Name: Dr. Loring Stead
Age: 7th decade of life
Occupation: Foot and ankle surgeon
Where we found him: Rochester Civic Theatre
What should I know about you? Our life is really centered on faith, family, friends, football and “God Bless the USA.” You want to know about me? Go to my Facebook page. It’s about service above self. Leadership 2000 was a group they started in the early ‘90s. I was in the second group of that. Now it’s called Leadership Greater Rochester—and it’s looking at the needs of your community, and trying to fill those needs. From that, I did 14 years at Hiawatha Children’s Home and Foundation, then at Rochester Foundation. I was involved in First Homes there. And, most recently, I’ve been with IMAA—involved with the refugee crisis and what’s going on there.
Who’s your football team? Without a doubt, Vikings. We have a pontoon—anybody who’s out on Zumbro has seen us—it’s the S.S. Uffda. We have goalposts on both ends, purple and gold, and great big shields on the side that show Pam and I. We do like to get to games whenever we can. We’re all about the Mayo Spartans, Gopher football, Vikings football.
Are you from Rochester? I grew up in the Harmony area. I’ve always been in southeast Minnesota. I was trained at Luther, then medical school in Chicago.
Did you meet your wife in college? Pam and I met in high school. We’ve been married for 37 years. We dated for seven years, and knew each other as best friends for seven years prior to that. I’m Norwegian, she’s Swedish, and we got married on Syttende Mai. If you know anything about that, we got our freedom from Sweden that day. I’m happy to say I lost my freedom that day!
You have two kids? Three. We have Danielle, in Dallas. She’s married to Bryant, and we have a grandchild, Reagan. And then Loring John—LJ—in San Francisco. And then our daughter, Ellison, who is a junior at the University of Missouri in Columbia. After we had the oldest two, I had a vasectomy. Because that’s what you do, right? Ten years after the vasectomy, I say to Pammy, “I think I want another baby.” She said, “You’ve got to be kidding me.” Within 10 months, I had the vasectomy reversed and there was a baby in her hands. She was just a trooper. My biggest driving force besides my faith is my Pammy.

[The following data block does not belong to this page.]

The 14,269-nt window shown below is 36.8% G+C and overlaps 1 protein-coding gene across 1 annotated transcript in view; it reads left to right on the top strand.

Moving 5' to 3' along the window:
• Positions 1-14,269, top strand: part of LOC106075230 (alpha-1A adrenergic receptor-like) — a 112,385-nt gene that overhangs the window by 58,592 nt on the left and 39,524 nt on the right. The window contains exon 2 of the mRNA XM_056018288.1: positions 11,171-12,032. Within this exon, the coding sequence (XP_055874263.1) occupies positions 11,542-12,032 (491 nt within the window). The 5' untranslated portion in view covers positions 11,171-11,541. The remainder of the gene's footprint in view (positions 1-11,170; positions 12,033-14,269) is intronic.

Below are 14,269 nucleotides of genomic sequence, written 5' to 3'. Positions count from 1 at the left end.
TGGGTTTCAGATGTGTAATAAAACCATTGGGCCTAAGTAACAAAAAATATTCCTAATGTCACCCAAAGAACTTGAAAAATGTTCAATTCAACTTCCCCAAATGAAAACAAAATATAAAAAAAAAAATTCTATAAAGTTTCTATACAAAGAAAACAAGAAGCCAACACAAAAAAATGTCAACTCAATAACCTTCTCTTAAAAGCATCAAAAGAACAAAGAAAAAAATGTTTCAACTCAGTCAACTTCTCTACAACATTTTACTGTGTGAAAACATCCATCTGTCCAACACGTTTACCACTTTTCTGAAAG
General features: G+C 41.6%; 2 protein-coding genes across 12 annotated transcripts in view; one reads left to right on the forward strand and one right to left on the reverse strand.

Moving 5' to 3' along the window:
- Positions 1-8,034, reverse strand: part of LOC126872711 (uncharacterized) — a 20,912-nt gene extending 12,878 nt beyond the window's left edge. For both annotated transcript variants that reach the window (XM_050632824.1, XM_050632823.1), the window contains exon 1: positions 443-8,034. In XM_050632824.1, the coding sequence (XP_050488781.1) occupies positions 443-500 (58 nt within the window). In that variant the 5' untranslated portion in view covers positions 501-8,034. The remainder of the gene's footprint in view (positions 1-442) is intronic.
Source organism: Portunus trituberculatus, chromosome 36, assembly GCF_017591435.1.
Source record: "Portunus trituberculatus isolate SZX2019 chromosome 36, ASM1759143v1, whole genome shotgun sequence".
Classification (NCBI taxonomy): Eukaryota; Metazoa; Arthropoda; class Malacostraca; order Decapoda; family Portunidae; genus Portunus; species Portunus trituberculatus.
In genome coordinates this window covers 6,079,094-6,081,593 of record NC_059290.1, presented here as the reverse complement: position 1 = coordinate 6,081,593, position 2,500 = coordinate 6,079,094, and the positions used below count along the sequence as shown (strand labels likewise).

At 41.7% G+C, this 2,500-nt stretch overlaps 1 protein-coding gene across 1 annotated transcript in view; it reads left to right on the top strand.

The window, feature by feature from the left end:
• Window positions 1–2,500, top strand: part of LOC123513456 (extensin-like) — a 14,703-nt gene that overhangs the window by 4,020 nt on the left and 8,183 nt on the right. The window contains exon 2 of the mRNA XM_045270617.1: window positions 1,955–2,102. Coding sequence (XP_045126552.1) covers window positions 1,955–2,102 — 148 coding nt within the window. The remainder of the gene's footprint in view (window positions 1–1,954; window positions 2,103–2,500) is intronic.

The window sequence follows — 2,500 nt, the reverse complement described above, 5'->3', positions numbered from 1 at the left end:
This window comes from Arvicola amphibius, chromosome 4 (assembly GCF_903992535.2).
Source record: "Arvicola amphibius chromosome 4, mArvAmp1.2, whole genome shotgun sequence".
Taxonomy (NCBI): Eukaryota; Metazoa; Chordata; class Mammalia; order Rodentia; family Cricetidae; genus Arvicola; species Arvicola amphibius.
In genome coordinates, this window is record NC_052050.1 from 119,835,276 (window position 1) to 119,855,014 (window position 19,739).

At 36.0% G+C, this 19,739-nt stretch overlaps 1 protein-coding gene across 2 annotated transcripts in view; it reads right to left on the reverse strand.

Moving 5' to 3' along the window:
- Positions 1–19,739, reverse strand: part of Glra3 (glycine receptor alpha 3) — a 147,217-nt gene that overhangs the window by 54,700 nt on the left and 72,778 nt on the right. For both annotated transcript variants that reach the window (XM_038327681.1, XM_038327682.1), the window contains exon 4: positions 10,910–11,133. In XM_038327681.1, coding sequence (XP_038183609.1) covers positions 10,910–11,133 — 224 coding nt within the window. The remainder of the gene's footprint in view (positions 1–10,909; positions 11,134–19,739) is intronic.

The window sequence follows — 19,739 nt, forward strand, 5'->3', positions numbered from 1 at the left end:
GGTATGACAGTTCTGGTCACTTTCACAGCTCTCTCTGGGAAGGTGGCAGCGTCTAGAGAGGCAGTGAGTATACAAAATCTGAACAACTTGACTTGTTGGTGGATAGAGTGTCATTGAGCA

You were in Dancing for the Arts? It was awesome. That was last year. They said, “Would you like to dance?” I said, “I don’t know how to dance, but if it’s for a cause, I would like to do it!” They asked what music I wanted. If you’re old, they’re thinking Bing Crosby or something like that. I said, “Let’s do ‘Jump’ by Van Halen.” It was really a spoof, because I have two artificial hips. I got the moves, but I can’t jump at all.
When we set up this interview, you were on your way to Nicaragua. We’ve got a group and some of those docs have had a longstanding mission trip relationship with Honduras for many years. Nice, nice guys. There’s maybe eight from Mayo and then myself from Olmsted. The group has done it for over 20 years; I’ve done it for a couple. … It’s called the Adventure Club, and we have tried to do some good works. This year we went to Nicaragua. We left Honduras; it was too dangerous to go back.
Memorable travel story? I was one of the Team USA Track & Field docs, and we were in Athens for the World Games. On the team back then was Flo-Jo and Jackie Joyner Kersee. I was there with my kids who were little, and we checked in at this hotel where the docs would stay. It was like a Holiday Inn, and everyone spoke English. We’d gone out with some friends … and when we came back, they had goofed up our reservation. Now no one would speak English to us. It was totally screwed up. I called Track & Field and they had me in a limo within an hour, to the Grand Bretagne—it’s like a palace. It’s where the athletes were put up. We went from this teeny-tiny room to a four-bedroom mansion. It was literally the presidential suite—two or three previous U.S. presidents had been there.
How long have you worked at OMC? Thirty-three years. Since 1983. The [Post Bulletin] did an article on my casts. I’ve done 20,000 casts in 30 years, and I have a wall of fame for casts. It started in 1989 when I was taking a cast off a patient and Danielle came in. She was two, and The Little Mermaid had come out. Someone had painted a mermaid on the cast and she said, “Dad, you should save that cast.” Now, I have room for 10—maybe 12—and I get to decide what goes up on the wall of fame. … It’s cast art.
What would someone be surprised to learn about you? That there are times when I enjoy being quiet and listening. I’m pretty animated, but I like walking quietly out at Isaak Walton and reflecting quietly about how blessed we all are. Just think: Of all the times to live since the start of creation, you get to live now. Of all the planets, you get Earth. Of all the countries, the United States. Of all the states, Minnesota. Of all the cities, Rochester. So blessed.